ISeek employs a patented Forensic automaton, the only one of its kind in eDiscovery, Incident Response or Digital Forensics. It works independent of human management or system restrictions. It performs investigation tasks primarily on LIVE Windows systems as standalone devices, networked workstations or in the cloud without installation. ISeek can process IN the cloud at full disk speed, without installation and without rebooting the machine. This is approach is critical when dealing with servers, whether they are in the cloud or part of an in-house system and means that no data has to be transferred out of the cloud for processing.
ISeek is based on parallel computing with unlimited scaling. If processing 1,000 endpoints, ISeek utilizes 1,000 machines and their memory to do the bulk of the work, rather than having them simply push back large volumes of data to a central point for the work to be done there using a fraction of the combined resources available to ISeek. Because of this, ISeek can scale to any number of devices anywhere on earth without reliance on other mechanisms, machines, or user interaction. ISeekDiscovery (the deployed automaton) runs without the need for interaction and typically runs in ‘hidden’ mode. It is invisible to the end user with nothing to see, monitor, or touch.
Part of ISeek’s speed comes from the fact that it processes both operating system and user data straight from the disk to retrieve the required information, this is much faster than any other approach. With data encrypted at all times, ISeek exceeds global GDPR requirements and NIST recommendations for the protection of PII or ESI. When it comes to producing instantly reviewable ESI (using the ISeekExplorer review utility), nothing else exists in eDiscovery that requires less labor or is as cheap to run.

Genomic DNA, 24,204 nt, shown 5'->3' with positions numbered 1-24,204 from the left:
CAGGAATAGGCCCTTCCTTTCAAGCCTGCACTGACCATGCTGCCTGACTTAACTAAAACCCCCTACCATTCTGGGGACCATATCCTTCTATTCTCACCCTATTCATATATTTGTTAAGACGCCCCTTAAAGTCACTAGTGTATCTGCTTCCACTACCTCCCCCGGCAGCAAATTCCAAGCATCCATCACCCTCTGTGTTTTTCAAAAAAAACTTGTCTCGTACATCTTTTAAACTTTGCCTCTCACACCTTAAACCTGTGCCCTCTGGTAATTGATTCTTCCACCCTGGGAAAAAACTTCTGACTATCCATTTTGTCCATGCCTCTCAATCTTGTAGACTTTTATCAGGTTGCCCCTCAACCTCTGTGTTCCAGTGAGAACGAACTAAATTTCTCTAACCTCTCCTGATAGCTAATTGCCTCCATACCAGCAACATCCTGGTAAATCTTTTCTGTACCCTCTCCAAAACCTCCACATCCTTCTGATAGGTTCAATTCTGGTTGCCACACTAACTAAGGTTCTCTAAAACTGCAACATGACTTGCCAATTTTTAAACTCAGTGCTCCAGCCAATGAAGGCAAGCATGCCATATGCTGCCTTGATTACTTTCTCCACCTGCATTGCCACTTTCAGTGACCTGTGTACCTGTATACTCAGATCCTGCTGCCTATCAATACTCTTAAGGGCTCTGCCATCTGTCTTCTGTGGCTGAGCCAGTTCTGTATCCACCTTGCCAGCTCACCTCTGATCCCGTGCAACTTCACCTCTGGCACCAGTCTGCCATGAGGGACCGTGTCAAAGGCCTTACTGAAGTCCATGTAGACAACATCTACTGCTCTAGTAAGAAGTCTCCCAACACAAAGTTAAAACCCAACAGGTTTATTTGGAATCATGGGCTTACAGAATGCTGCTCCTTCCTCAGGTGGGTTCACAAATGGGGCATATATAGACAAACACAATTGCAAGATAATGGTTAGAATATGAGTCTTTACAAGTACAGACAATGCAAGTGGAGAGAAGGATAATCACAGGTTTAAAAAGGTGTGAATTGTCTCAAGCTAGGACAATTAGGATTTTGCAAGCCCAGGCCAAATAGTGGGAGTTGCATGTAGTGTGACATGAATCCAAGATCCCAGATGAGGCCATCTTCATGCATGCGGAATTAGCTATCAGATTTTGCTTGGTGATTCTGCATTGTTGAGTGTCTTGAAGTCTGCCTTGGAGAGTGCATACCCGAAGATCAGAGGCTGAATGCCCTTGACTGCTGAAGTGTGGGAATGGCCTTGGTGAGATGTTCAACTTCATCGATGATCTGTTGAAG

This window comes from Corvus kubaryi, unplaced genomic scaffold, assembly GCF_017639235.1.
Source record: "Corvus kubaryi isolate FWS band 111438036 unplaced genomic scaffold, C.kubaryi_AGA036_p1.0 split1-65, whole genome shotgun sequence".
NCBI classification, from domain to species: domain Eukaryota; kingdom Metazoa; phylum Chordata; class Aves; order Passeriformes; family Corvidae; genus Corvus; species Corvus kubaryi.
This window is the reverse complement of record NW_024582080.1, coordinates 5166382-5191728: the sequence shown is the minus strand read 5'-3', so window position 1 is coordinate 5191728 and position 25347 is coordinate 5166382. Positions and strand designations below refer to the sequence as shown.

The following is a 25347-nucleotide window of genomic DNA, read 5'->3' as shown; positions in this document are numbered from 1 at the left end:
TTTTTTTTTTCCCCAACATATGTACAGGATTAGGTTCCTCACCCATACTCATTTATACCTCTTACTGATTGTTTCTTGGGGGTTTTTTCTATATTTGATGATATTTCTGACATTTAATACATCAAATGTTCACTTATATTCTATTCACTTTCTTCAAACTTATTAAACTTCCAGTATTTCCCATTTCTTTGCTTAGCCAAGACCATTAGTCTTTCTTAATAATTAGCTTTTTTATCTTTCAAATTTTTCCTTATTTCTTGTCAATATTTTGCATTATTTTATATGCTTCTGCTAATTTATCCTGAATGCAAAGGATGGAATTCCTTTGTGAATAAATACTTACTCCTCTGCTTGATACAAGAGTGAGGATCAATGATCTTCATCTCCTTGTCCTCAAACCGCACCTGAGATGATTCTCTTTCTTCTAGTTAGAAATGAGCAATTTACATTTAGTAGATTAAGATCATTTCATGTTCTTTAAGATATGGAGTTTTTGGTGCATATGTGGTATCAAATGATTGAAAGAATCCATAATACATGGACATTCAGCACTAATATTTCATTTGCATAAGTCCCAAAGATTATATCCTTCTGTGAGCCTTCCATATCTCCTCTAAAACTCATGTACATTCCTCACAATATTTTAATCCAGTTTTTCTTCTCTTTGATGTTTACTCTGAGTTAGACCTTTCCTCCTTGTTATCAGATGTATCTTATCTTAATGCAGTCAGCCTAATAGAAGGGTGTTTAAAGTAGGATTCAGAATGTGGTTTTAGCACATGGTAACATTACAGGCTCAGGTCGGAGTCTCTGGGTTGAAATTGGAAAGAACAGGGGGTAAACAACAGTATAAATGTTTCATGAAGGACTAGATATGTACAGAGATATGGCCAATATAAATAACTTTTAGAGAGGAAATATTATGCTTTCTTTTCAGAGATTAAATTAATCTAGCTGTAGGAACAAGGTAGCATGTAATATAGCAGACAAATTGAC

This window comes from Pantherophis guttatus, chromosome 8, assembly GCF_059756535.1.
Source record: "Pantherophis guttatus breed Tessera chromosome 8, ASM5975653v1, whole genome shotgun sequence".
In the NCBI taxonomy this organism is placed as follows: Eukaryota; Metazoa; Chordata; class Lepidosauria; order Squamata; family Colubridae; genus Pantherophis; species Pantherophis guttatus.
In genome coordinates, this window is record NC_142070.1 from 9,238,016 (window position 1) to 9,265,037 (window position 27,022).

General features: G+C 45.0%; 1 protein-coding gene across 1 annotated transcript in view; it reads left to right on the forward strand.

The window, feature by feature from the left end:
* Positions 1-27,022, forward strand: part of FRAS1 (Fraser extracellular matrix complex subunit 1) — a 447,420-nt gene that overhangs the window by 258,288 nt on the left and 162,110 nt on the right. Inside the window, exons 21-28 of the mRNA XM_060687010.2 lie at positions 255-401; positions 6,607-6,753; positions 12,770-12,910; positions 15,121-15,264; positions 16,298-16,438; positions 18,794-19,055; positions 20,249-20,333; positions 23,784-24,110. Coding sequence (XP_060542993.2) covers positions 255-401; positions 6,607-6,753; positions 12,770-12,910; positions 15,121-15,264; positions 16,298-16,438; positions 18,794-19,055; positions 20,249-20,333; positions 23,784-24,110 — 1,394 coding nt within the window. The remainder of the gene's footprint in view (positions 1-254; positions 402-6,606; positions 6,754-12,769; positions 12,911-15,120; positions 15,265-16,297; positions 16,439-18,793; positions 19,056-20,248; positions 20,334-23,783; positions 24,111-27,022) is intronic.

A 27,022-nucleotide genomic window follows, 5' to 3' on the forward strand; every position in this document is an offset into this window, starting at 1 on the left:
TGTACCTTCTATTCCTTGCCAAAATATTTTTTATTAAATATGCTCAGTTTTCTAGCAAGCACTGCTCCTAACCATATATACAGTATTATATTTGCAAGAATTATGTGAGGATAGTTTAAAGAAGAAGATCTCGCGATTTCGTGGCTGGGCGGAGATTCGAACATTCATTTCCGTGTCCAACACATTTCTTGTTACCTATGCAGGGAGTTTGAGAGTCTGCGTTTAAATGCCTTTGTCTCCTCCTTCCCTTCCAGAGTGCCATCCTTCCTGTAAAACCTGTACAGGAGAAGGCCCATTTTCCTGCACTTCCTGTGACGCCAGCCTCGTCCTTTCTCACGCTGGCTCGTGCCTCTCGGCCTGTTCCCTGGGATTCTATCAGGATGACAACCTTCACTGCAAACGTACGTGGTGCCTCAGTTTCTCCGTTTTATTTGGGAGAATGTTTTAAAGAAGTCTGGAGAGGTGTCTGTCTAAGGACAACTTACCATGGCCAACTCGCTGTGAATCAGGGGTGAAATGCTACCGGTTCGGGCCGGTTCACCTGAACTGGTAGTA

Another significant speed advantage of ISeek is that it doesn’t have to build an index before it can locate the required data. It should also be noted that if indexing is used to find data, it will often fail to achieve the same level of results compared to ISeek due to limitations inherent in this method (Reference Paper).
Inferior Alternative Methods
Traditional collection tools fall into just two groups, the first group is the indexing-distribution-review systems such as NUIX and Relativity where all raw data must first be injected in the tool, and then indexed to locate the required data. They require expensive hardware, people, and significant user training because a user is always interfacing with the tool and the data.
The second group consists of forensic tools, usually with 20 or more years of experience in analyzing filesystems and file deconstruction. Examples include Encase, FTK, XWays, Axiom, Blackbag, ILookix and Autopsy (GPL). In all these tools, user interactions are necessary throughout the lifecycle of the data. It is impossible to use those tools without significant training and experience. Some human, somewhere, has to be ‘driving’ the tool to obtain the results. With these tools there is no real scope for parallelism as their distributed agents are just extensions of the central processing point which quickly overload networks with their traffic requiring processing to be limited to a few endpoints at a time.
The built-in design weaknesses of alternative approaches to ISeek include:
1)The requirement of installation, that may also include dependencies and disk drivers.
2) A heavy involvement of a human to initiate and perform manual control.
3) Inability to process live data under SecureBoot or Bitlocker or when files have been locked by the filesystem.
4) Inability to achieve GDPR standards at all levels of use in any repository location.
5) The need for dongles, license keys or server connections to carry out collection transactions, licensing, or billing.
6) The requirement to attach a computer system to a network in order to initiate and manage the work and participate in the production.
7) Review applications charging for static data whether or not it is in use.
8) The create of large amounts of dangerous and matter-irrelevant pools of data that then becomes newly susceptible to unauthorized access.
9) The inability to recognize live mounted encrypted volumes or disks which require post boot credential mounting.
Interested? Want to compare tools?